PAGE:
Thus the two components can be physically blended or mixed in any suitable equipment without the addition or use of any other component. The choice of equipment will vary according to the process conditions and product requirements, e.g. whether the base component is liquid or solid, the amount of base to be added, and so on. Typically one can use a rotary blender, centrifugal mixer, ribbon blender, vertical mixer, ball mill or a rod mill. A particularly useful technique involves the use of a fluidized bed mixer in which the base is added to the fluidized mineral. If desired, additional components can be mixed or blended with the product before, during or after the incorporation of the organic base.

A very convenient method for achieving uniform reaction of the organic base consists in the use of a suitable non-aqueous solvent in which the mineral component can be slurried. The organic base component can be added to the slurry either incrementally or continuously, alone or dissolved in the same or different solvent. Alternatively, the organic base may be dissolved in the solvent and the mineral then added to form a slurry. Typical solvents which are suitable are benzene and similar aromatic hydrocarbons, liquid paraffin hydrocarbons such as hexane, heptane and higher homologues, petroleum fractions, kerosene, halogenated solvents such as trichlorethylene, carbon tetrachloride, ethers and esters. In selecting the solvent, a prime consideration is that the interaction between the solvent and the pigment or filler surface must be less than between the organic base and the pigment or filler surface. In other words, the solvent should be less basic than the modifying agent.

Water, attracted to the acidic sites of the titanium dioxide, may interfere with the interaction with a base. It is therefore often desirable to dry the material before use, say at 110C, in order to reduce the amount of water bonded to the surface.

In general, amounts of organic base up to about 5% can be used, but the optimum concentration of base cannot be determined by any general rule. With polymeric bases, greater amounts of the base can generally be used. The surface area and particle size of the mineral will affect the amount of organic base to be used. In general terms, the larger the surface area and the smaller the particle size, the greater the amount of base required to achieve the desirable treatment.

e. Production of Polymeric Coating

Preferably the polymerisation is carried out by contacting the monomer with the acidic pigment or filler in such a way that the particles are each coated with polymer but remain separate. For example, the pigment or filler can be fluidized and the monomer introduced into the fluidized system as a vapour at a suitable temperature. Alternatively, the monomer may be added to the fluidized bed as a solution in a volatile solvent which evaporates from the bed.

It is also possible to disperse the mineral in a solvent which does not interfere with the catalytic properties of the surface of the mineral and in which the monomer is dissolved or to which the monomer is added, continuously or incrementally. Typical solvents are benzene and similar aromatic hydrocarbons, liquid paraffin hydrocarbons such as hexane, heptane and higher homologues, petroleum fractions and kerosene. Adequate stirring, agitation or mixing is required to maintain the mineral as a dispersion of separate particles on which the polymerization will take place. In some cases, small amounts of dispersing agents which do not interfere with the polymerization may be added.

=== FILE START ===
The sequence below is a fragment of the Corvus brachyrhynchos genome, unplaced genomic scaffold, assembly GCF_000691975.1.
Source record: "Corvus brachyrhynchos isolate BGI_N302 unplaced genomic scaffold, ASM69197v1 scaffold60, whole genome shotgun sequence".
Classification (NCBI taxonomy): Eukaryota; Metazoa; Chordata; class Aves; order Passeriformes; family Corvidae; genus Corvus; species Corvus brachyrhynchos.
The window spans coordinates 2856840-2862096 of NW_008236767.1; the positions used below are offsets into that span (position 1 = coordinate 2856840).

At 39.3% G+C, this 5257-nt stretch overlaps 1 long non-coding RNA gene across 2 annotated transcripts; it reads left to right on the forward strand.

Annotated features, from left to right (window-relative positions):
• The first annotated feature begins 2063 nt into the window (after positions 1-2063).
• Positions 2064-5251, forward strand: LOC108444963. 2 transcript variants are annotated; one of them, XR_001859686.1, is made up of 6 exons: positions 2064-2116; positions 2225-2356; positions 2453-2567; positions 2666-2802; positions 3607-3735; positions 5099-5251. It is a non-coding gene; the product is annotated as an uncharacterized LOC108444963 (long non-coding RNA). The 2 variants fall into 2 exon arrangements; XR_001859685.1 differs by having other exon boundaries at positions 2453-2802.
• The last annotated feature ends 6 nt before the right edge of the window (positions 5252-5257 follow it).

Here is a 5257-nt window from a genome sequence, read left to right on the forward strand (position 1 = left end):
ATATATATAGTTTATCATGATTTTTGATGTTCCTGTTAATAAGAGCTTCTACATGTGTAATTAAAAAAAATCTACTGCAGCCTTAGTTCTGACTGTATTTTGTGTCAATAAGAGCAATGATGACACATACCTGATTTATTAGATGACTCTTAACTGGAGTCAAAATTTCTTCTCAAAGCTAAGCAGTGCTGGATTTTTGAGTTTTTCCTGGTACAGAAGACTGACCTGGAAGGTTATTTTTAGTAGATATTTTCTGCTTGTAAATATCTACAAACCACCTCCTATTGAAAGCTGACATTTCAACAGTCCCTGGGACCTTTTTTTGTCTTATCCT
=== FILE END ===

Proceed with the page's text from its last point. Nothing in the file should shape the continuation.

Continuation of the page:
Formation of radical inducing species in the coating polymers may be carried out using the methods described hereinafter. Thus this step can be achieved by passing air, oxygen or ozonised air or oxygen through the dry, coated filler or pigment at or near room temperature. Thorough mixing can be ensured by the use of a fluid bed or tumbling mixer and the extent of peroxide formation can be determined by iodometric titration. It is often desirable to expose the coated materials to the vapour of polar compounds such as water, alcohols or esters prior to oxidation in order to increase the storage life of the oxidized product, which may be adversely affected by the strongly acidic surface.

Controlled amounts of crosslinking of the polymer coating can be introduced where necessary, in order to prevent desorption of the coating. This can be achieved in two ways:

a. by the use of divinyl monomers mixed with another monomer, e.g. divinyl benzene/styrene, or

b. by the decomposition of some of the peroxidic groups produced on the surface.

The cross-linking process may occur during the incorporation of the coated pigment or filler into a plastics composition.

Plastics and elastomeric compositions containing the coated fillers or pigment can be prepared by mixing the matrix polymer and coated pigment or filler using conventional hot processing equipment well known in the plastics art. It is preferable, although not essential that the finely divided ingredients be dry blended and then mixed in a Banbury or Brabender "Plastograph" mixer. The ratio of coated filler to matrix polymer is a matter of choice and the proportion of coated material may comprise from 1 to 100% of the composition. Other ingredients such as plastics, dyes, additional cross-linking agents, etc., may be incorporated in the composition. The compounding conditions are dependent on the nature of the coating material and the matrix polymer, although in the absence of added accelerators a typical peroxidised coating would require compounding at 100 to 200C for 5-30 minutes duration for completion of the coating-matrix polymer reaction. Alternatively the ingredients may be compounded under such conditions that some of the radical-generating species remain intact and the radical induced reactions completed in a subsequent curing process.